• Messaging applications // Slack, Teams, Wrike, etc.
  • Project Management Tools // Asana, Basecamp, Monday, etc.
  • Church Management Systems // Church Community Building, Planning Center, Breeze, etc.

At best, the above tools can effectively help your team to complete their work. At worst, they become another “inbox” that has to be managed.

For these tools to be helpful, you need your team to be in them as much as they engage with email.

Consider your expectations as they relate to the interplay between how these technologies work together. Many church leaders stated that they have adopted these solutions but have not experienced a rise in productivity. Adopting these tools may even give rise to a new sense of chaos within work teams. Rachel Long from Emmanuel Church stated: “With the advent of Teams, we are actually experiencing confusion about what should be conducted via email vs. Teams vs. Wrike vs. Text Messaging.”

Ensuring clarity about how these various tools work together is paramount for having an effective work team.

“Email is our central tool for communicating at TPCC, however, we have used Rock (ChMS), Jira/Agile (work management), Teams (collaboration software and digital meetings), and Excel sheets/meeting cadences for strategic planning. All of these tools help us to get our work done. Church leaders must talk about not only the tool but address the question of ‘How do we as an organization get work done?’” Allie Bryant, Strategic Alignment Executive, Traders Point Christian Church

“We use Slack for internal communication and email for external communication.” Aaron Graham, Lead Pastor, The District Church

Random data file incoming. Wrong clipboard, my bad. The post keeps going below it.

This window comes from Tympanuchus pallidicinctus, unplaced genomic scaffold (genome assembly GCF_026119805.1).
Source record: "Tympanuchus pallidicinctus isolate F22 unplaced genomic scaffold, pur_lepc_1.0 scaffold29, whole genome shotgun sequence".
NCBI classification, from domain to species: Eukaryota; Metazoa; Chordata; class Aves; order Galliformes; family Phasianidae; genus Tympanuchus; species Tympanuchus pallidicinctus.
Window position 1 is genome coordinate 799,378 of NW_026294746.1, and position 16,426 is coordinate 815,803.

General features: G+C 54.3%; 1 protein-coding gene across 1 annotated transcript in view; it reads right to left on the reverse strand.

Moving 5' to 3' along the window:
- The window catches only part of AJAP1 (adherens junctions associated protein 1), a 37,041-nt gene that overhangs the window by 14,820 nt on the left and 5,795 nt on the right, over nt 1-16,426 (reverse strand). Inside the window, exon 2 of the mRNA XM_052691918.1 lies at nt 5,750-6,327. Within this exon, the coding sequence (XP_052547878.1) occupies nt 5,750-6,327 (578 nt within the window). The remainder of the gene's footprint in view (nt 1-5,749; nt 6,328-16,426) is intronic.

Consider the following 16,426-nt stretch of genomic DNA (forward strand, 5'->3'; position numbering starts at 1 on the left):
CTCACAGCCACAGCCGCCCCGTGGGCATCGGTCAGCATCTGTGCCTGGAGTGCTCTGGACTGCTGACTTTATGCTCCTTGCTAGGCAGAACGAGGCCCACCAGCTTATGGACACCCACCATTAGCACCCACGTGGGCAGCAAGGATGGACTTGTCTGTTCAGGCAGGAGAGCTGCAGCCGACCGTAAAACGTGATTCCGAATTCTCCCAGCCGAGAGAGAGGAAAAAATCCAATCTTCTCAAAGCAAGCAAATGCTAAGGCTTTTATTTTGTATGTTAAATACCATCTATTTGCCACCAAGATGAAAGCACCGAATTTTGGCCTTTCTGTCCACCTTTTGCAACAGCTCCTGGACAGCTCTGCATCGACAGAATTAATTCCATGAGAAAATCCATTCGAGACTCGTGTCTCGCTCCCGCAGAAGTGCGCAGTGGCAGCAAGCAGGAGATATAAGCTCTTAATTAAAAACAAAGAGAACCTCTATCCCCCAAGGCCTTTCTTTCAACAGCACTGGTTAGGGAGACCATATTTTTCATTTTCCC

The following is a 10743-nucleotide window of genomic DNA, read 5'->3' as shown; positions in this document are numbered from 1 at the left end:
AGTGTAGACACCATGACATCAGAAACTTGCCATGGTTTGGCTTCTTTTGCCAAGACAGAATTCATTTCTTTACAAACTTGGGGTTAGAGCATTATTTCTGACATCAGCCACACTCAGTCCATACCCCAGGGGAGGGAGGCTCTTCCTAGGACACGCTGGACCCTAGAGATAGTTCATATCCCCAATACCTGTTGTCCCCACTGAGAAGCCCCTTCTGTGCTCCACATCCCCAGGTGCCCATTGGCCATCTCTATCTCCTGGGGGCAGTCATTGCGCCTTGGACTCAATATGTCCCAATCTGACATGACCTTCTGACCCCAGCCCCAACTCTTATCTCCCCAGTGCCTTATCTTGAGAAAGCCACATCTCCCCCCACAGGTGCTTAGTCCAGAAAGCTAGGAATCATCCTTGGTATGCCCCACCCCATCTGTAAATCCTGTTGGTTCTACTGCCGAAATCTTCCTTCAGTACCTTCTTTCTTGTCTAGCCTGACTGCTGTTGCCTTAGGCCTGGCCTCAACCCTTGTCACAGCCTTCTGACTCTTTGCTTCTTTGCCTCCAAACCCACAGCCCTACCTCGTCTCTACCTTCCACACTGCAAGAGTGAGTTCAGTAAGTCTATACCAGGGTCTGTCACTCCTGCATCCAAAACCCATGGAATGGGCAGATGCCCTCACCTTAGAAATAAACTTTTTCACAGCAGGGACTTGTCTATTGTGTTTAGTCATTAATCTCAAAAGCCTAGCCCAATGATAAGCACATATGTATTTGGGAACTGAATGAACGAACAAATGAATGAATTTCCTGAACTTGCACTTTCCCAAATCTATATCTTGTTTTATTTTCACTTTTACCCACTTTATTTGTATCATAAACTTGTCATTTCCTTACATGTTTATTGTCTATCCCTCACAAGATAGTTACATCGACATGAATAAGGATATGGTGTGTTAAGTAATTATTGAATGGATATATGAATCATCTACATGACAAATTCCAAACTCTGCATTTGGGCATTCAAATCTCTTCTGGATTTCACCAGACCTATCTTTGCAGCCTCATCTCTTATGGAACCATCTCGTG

Get Personal about the Impact of Email

Email is an incredibly intimate part of our work life. The fact that such a high percentage of leaders start their workdays by reviewing their inbox gives us an idea of how important it is. Few parts of the modern working life are as intimate as our relationship with our inbox.

Talking about how people personally manage their inboxes can be incredibly helpful to your team as a whole. Communicating clearly about how to efficiently manage emails will help to inspire and equip your team in this regard.

Example questions that relate to your personal email management rhythms may include the following.

  • When is the best time for you to process your inbox?
  • Where is the best place for you to do this work?
  • How do you keep your inbox from taking over your work priorities?
  • What do you do when you feel overwhelmed by your inbox?

“Personally, I’ve found that setting aside two one-hour blocks a day (11:00 and 16:00) and only answering emails then has helped me. I never do this first thing in the [morning] or at home. I even took the ‘notification’ [function] off my email app icon.” – Rusty George, Lead Pastor, Real Life Church

“Some are in it too much, some are in it too little. It is always a struggle to keep it rightly framed for our staff team depending on [individual] roles.”Scott Ancarrow, Lead Pastor, The Foundry

“If an email can be answered in under a minute, respond quickly. If [not], flag it and respond during a designated email block in your schedule.” – Zach Lambert, Lead Pastor, Restore Austin

Train It, Track It, and Talk About It